The US Federal Reserve Board on November 6 once more cut the overnight lending rate for the 10th time this year, this time by half a point, to 2.0%, its lowest level in 40 years. This was followed by similar reductions in other countries, Canada now down to 2.75%.† Interestingly enough, the prime lending rate at commercial banks in Canada is still lower than in the US, 4.5% vs. 5.0%.† The Fedís aggressive push to lower rates in order to help stimulate the US economy has still a way to go, with possible quarter-point cuts to come on December 11 and next January 30.† Some believe that the rate could eventually go to 0%.
The Conference Boardís Leading Economic Indicators rose unexpectedly 0.3% in October after falling 0.5% in September and 0.3% in August. US Factory output fell 1.6% in October after a 1.1% drop in September and 0.8% in August.† This marks the 13th straight month of decreases.† Industry operated at 74.8% of capacity, lower than the 75.7% rate in September and the lowest since June 1983.† The University of Michiganís Index of Consumer Sentiment rose unexpectedly in November to 83.9%, compared with 85.4% in October and 83.6% in September, but still shy of the 91.5% in August.
In a negative vein, US Nonfarm Payrolls were down 415,000 in October as opposed to an expected drop of 300,000. The unemployment rate rose to a 4-year high of 5.4 %.† This is still lower than the 7.8% rate in the 1990-91 recession.† Average weekly income in October declined by 77 cents to $491.98.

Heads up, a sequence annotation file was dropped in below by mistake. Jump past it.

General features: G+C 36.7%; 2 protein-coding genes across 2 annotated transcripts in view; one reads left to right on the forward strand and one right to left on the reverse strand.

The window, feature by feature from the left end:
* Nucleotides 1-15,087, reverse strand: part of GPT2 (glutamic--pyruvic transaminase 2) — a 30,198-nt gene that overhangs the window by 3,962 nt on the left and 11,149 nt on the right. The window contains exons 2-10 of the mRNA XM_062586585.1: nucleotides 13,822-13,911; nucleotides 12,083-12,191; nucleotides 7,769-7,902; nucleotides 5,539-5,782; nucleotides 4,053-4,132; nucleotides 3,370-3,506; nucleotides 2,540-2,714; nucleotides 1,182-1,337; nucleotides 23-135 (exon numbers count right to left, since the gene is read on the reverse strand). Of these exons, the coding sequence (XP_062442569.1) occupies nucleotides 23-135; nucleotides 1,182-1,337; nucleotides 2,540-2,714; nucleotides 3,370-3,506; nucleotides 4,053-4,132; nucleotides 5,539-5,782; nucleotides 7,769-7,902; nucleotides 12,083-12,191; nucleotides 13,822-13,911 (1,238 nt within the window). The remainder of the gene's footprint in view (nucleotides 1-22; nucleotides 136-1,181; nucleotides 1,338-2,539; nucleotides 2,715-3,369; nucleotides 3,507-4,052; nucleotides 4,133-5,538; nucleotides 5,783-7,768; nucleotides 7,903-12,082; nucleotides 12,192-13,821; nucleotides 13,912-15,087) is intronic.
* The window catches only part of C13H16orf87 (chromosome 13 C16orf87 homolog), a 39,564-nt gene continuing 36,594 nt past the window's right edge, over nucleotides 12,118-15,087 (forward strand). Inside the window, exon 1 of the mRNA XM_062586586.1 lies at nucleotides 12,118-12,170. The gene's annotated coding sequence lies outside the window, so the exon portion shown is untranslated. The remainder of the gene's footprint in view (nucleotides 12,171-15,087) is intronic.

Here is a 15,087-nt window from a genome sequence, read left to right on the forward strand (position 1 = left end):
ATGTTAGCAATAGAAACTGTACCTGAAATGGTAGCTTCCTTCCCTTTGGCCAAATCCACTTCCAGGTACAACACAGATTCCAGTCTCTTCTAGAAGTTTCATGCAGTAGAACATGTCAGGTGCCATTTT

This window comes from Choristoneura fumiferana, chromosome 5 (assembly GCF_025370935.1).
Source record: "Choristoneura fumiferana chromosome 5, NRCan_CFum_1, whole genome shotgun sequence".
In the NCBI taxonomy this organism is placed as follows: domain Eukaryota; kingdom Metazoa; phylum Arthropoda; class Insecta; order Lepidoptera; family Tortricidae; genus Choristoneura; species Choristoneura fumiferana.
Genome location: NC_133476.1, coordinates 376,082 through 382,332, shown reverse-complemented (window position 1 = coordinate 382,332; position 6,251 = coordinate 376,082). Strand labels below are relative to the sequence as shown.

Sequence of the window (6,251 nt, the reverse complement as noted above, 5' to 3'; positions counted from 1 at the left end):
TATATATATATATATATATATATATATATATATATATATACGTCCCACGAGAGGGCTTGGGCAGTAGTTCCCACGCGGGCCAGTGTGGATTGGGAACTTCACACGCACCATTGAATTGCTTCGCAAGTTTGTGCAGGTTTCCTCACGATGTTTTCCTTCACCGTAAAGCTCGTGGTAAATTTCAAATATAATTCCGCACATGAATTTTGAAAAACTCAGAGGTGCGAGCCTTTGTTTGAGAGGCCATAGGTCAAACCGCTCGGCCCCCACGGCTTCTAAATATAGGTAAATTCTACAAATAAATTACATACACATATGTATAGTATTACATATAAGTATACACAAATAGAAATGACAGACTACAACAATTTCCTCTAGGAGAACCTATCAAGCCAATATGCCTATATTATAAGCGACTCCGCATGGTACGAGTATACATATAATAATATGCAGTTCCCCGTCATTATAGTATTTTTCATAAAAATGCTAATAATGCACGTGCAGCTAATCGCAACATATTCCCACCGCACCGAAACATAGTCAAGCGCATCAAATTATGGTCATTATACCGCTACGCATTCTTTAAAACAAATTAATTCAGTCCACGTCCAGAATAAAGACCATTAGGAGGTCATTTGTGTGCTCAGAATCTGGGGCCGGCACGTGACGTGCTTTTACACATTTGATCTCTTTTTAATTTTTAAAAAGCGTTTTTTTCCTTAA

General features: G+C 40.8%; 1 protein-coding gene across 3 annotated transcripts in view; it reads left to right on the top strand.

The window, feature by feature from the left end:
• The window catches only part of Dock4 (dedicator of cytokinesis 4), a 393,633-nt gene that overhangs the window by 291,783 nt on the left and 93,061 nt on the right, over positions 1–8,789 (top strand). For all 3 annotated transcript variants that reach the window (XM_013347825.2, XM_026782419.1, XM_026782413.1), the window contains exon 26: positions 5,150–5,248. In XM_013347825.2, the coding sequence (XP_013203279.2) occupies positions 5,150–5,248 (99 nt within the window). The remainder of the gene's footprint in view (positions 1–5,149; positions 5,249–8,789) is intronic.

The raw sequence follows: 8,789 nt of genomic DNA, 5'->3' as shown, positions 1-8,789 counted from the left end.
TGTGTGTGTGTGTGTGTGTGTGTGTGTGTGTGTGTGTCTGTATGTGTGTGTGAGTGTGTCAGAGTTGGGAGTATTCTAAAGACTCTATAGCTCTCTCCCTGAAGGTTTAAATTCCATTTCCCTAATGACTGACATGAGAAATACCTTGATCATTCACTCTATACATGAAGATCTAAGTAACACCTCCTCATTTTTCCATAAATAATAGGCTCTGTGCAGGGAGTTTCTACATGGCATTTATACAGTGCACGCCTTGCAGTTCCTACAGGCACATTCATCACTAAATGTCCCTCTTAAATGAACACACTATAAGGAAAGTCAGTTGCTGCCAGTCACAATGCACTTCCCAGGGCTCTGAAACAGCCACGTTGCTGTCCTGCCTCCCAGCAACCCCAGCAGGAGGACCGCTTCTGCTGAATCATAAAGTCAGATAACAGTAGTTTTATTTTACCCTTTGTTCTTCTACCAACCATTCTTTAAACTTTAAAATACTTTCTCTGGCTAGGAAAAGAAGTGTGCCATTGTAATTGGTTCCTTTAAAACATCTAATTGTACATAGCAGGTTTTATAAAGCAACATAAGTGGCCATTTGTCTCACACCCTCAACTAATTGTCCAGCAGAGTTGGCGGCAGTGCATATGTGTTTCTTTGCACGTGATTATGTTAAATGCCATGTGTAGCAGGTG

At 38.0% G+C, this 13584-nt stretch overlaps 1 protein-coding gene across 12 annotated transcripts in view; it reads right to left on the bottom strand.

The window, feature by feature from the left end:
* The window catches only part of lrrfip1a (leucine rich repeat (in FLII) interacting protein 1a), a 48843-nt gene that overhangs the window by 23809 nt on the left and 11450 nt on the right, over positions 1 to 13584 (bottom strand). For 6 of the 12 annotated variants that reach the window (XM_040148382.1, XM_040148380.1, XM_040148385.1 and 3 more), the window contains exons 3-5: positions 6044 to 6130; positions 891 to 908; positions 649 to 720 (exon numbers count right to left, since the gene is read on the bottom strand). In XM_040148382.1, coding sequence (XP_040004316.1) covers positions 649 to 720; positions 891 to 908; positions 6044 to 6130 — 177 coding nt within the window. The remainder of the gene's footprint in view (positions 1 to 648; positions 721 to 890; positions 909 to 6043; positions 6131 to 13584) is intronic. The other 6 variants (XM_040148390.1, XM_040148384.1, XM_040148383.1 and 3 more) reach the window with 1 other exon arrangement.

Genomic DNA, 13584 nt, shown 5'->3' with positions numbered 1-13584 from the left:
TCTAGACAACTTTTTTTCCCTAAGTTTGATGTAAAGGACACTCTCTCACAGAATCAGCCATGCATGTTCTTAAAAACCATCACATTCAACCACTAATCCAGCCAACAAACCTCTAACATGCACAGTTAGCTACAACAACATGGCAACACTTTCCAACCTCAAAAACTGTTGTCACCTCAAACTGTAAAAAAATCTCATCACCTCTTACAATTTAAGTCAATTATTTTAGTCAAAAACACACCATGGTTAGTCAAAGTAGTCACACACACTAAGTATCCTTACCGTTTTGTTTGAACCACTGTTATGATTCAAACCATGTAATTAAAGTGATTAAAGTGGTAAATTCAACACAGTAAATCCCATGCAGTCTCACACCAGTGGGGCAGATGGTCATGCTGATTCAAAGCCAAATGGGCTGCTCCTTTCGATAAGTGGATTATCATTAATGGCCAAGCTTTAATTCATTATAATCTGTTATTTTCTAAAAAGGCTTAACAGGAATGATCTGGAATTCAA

The US Consumer Price Index fell 0.3% in October, helped by a 6.3% decline in energy prices.† Excluding food and energy, the CPI rose 0.2%.† With the CPI up 2.1% in the last 12 months & the core rate up 2.6%, inflation is not a worry.† The CPI had risen 0.4% in September, 0.2% excluding food and energy.† US Retail Sales in October rose 7.1% over September, most of which was in car sales, up 26%.† Without automobiles (which were often sold at no interest cost), retail sales rose only 1%.† US retail sales had fallen 2.4% in September.
The US Trade Deficit shrank in September to $18.7 billion from the $27.1 billion deficit in August.† Much of this drop was the result of imports falling 14%, since exports also fell, but by 8.5%.
The CRB index at 190 is down 17% from 229 at 2000 year-end, reflecting the lack of inflationary forces.† Light crude oil is currently trading at $18.96, down 34.6% from the $29 level at year-end.† Natural gas has recovered a bit, but at $1.91/Mcf is still way down from its $10 highs of last December and January.† Gold at $275/oz does not appear to be going anywhere and is unchanged from 2000 year-end.